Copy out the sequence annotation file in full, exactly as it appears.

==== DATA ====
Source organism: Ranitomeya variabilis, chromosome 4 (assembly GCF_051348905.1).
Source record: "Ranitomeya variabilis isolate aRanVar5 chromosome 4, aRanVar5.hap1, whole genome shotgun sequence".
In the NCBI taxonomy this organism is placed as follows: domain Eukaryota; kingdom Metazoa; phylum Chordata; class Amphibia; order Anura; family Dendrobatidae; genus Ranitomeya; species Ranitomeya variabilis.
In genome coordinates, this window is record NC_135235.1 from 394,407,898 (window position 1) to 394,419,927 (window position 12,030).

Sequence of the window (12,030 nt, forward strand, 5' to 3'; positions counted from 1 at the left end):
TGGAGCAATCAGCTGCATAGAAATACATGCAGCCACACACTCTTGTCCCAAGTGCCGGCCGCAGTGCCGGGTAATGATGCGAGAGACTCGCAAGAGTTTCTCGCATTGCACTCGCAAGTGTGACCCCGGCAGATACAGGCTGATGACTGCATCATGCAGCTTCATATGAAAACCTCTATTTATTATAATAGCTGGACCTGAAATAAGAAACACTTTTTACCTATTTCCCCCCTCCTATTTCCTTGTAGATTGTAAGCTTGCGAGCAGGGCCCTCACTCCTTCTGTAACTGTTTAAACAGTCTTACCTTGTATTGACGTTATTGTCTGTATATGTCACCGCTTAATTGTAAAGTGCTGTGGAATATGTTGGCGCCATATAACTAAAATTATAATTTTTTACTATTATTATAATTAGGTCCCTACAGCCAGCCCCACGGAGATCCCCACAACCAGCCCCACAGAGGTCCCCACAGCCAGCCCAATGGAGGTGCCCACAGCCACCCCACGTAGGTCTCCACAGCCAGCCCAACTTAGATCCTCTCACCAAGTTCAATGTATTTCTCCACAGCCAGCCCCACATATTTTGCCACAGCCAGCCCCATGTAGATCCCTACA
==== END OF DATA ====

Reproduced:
Source organism: Ranitomeya variabilis, chromosome 4 (assembly GCF_051348905.1).
Source record: "Ranitomeya variabilis isolate aRanVar5 chromosome 4, aRanVar5.hap1, whole genome shotgun sequence".
In the NCBI taxonomy this organism is placed as follows: domain Eukaryota; kingdom Metazoa; phylum Chordata; class Amphibia; order Anura; family Dendrobatidae; genus Ranitomeya; species Ranitomeya variabilis.
In genome coordinates, this window is record NC_135235.1 from 394,407,898 (window position 1) to 394,419,927 (window position 12,030).

Sequence of the window (12,030 nt, forward strand, 5' to 3'; positions counted from 1 at the left end):
TGGAGCAATCAGCTGCATAGAAATACATGCAGCCACACACTCTTGTCCCAAGTGCCGGCCGCAGTGCCGGGTAATGATGCGAGAGACTCGCAAGAGTTTCTCGCATTGCACTCGCAAGTGTGACCCCGGCAGATACAGGCTGATGACTGCATCATGCAGCTTCATATGAAAACCTCTATTTATTATAATAGCTGGACCTGAAATAAGAAACACTTTTTACCTATTTCCCCCCTCCTATTTCCTTGTAGATTGTAAGCTTGCGAGCAGGGCCCTCACTCCTTCTGTAACTGTTTAAACAGTCTTACCTTGTATTGACGTTATTGTCTGTATATGTCACCGCTTAATTGTAAAGTGCTGTGGAATATGTTGGCGCCATATAACTAAAATTATAATTTTTTACTATTATTATAATTAGGTCCCTACAGCCAGCCCCACGGAGATCCCCACAACCAGCCCCACAGAGGTCCCCACAGCCAGCCCAATGGAGGTGCCCACAGCCACCCCACGTAGGTCTCCACAGCCAGCCCAACTTAGATCCTCTCACCAAGTTCAATGTATTTCTCCACAGCCAGCCCCACATATTTTGCCACAGCCAGCCCCATGTAGATCCCTACA